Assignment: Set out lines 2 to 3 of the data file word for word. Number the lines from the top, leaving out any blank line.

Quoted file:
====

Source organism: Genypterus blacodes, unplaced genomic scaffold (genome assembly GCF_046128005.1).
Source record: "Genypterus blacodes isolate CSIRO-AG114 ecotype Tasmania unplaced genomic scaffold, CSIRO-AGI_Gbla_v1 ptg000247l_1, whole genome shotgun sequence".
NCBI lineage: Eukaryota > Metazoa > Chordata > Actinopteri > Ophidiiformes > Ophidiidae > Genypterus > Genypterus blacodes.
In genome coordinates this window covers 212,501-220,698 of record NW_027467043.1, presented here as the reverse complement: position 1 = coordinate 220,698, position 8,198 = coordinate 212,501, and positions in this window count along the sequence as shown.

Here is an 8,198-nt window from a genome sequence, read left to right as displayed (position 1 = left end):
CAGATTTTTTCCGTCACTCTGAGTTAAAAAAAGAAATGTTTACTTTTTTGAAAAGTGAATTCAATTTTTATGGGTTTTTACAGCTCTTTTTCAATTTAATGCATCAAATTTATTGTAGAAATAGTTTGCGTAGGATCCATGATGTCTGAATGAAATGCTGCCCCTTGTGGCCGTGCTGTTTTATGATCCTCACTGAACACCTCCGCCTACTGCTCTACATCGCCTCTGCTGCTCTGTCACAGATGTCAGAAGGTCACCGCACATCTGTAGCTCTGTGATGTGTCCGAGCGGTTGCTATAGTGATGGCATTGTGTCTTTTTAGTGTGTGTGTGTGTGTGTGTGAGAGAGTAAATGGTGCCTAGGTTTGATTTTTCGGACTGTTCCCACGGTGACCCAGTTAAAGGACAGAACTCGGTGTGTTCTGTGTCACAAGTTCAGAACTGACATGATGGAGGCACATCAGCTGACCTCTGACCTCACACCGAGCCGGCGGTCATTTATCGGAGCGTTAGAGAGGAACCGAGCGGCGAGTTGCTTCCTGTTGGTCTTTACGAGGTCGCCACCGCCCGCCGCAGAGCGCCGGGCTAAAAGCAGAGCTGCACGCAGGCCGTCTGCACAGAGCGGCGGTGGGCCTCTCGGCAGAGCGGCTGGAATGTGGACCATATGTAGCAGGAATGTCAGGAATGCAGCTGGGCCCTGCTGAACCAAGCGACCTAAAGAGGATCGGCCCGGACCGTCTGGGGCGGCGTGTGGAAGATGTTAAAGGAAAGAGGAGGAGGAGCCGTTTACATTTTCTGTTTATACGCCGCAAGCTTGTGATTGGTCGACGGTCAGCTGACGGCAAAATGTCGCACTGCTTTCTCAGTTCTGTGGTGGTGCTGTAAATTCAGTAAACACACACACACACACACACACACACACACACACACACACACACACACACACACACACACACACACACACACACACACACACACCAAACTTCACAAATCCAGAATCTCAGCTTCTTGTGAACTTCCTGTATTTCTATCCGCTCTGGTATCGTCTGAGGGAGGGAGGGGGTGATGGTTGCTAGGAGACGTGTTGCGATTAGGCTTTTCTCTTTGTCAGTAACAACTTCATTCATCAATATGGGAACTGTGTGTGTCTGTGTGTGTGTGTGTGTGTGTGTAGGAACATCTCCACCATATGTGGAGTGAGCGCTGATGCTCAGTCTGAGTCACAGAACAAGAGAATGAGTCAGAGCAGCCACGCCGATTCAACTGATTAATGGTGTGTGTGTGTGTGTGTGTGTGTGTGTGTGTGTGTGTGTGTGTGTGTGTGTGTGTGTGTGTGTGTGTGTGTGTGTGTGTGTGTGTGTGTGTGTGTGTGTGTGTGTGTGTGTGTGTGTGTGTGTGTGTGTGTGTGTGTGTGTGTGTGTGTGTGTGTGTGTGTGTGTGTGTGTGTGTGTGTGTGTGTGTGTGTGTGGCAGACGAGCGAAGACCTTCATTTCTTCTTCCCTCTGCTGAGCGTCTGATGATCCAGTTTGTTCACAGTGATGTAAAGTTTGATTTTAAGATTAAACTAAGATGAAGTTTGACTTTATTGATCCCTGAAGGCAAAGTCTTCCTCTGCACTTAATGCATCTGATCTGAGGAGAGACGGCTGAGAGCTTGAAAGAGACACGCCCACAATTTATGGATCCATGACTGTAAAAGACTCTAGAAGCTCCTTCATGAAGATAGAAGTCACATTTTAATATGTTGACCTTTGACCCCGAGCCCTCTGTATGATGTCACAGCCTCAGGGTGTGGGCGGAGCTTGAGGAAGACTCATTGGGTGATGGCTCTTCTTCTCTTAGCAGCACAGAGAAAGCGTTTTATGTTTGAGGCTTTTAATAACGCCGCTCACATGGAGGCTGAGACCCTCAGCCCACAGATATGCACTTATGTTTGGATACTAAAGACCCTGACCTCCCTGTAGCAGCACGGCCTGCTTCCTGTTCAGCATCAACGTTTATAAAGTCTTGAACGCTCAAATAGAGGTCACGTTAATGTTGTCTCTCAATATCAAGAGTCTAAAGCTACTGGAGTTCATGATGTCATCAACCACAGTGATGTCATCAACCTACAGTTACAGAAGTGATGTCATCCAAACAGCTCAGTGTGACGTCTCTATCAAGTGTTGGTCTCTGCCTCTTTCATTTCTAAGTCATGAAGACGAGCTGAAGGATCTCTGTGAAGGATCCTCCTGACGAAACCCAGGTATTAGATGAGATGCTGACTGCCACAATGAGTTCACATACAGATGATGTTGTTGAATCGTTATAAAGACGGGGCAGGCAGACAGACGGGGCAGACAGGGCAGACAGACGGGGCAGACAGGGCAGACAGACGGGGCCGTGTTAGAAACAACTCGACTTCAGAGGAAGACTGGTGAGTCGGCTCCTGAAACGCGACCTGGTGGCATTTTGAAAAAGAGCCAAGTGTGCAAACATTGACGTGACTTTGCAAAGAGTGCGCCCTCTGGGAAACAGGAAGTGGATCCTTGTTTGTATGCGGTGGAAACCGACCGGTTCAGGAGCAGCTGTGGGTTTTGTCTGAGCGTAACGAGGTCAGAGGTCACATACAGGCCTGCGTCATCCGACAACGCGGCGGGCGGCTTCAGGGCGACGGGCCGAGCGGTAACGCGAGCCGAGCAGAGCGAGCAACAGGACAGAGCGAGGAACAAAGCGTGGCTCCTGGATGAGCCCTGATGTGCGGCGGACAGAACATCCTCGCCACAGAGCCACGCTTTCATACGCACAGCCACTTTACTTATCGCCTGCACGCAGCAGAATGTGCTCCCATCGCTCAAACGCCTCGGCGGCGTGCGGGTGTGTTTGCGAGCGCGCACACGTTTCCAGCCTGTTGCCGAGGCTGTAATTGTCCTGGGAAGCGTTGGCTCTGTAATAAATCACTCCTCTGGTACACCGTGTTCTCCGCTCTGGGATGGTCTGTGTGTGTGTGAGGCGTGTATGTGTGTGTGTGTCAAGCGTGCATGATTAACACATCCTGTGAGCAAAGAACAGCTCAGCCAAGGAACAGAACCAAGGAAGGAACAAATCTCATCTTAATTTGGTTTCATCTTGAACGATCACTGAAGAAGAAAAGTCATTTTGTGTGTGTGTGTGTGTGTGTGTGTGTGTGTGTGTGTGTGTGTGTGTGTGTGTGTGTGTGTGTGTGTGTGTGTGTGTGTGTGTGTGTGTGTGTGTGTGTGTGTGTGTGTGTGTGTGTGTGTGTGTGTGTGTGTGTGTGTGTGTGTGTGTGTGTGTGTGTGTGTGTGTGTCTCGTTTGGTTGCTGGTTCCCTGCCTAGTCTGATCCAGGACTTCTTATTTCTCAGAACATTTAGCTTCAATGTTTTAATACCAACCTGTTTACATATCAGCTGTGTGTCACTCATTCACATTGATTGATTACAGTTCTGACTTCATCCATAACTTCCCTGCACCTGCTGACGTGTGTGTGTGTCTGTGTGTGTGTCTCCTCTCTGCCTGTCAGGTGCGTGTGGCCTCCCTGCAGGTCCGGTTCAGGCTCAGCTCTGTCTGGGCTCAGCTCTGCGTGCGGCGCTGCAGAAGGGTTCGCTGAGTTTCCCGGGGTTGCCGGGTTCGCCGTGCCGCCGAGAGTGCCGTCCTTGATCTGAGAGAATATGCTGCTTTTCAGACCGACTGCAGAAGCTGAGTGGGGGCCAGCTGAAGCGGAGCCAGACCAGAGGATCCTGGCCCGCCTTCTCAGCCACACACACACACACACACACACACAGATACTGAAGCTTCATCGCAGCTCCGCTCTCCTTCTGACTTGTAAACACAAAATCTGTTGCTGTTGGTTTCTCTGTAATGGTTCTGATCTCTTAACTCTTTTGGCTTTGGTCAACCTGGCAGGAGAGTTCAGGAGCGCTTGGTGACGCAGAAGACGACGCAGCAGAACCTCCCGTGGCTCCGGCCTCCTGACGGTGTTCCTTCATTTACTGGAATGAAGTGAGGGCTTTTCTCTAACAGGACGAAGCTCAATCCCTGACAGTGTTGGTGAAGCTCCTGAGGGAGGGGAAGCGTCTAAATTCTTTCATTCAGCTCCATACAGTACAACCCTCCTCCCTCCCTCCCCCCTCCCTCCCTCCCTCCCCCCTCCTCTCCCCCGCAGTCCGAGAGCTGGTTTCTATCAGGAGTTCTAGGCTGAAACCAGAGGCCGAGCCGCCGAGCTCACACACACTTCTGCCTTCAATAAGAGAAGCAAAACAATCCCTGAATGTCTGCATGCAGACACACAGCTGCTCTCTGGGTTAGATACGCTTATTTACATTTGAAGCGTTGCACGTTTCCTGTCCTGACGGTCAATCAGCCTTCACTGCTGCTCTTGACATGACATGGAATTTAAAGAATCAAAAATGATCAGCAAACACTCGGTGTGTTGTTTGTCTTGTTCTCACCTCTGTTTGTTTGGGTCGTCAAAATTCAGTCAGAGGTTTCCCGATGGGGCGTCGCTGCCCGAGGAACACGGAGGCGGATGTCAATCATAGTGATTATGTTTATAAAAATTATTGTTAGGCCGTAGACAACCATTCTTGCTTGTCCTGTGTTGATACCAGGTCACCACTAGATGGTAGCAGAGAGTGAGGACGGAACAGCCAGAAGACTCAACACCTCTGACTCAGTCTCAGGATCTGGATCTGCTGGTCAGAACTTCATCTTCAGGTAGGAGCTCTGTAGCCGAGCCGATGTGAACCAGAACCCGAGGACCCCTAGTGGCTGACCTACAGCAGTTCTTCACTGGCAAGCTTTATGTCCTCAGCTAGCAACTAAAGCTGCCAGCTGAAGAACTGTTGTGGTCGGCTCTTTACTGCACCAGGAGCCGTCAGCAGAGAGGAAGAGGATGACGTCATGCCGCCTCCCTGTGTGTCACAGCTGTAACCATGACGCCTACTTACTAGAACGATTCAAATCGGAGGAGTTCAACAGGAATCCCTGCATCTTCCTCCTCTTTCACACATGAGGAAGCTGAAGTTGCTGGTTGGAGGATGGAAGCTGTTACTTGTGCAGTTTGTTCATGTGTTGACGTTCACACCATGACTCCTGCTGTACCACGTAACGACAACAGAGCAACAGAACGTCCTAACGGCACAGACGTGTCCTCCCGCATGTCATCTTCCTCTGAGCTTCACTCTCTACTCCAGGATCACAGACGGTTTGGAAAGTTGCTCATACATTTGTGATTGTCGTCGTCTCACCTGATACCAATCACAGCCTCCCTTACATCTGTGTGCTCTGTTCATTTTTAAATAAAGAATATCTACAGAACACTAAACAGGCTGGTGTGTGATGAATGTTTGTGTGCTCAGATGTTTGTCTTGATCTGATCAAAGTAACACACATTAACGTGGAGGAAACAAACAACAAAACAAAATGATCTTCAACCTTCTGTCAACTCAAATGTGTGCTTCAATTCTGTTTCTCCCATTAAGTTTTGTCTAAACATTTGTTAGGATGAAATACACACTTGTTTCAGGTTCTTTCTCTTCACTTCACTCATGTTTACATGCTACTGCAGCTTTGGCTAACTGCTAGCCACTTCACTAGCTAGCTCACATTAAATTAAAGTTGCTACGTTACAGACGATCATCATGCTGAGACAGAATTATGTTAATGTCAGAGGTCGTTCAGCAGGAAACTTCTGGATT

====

Source record: "Genypterus blacodes isolate CSIRO-AG114 ecotype Tasmania unplaced genomic scaffold, CSIRO-AGI_Gbla_v1 ptg000247l_1, whole genome shotgun sequence".
NCBI lineage: Eukaryota > Metazoa > Chordata > Actinopteri > Ophidiiformes > Ophidiidae > Genypterus > Genypterus blacodes.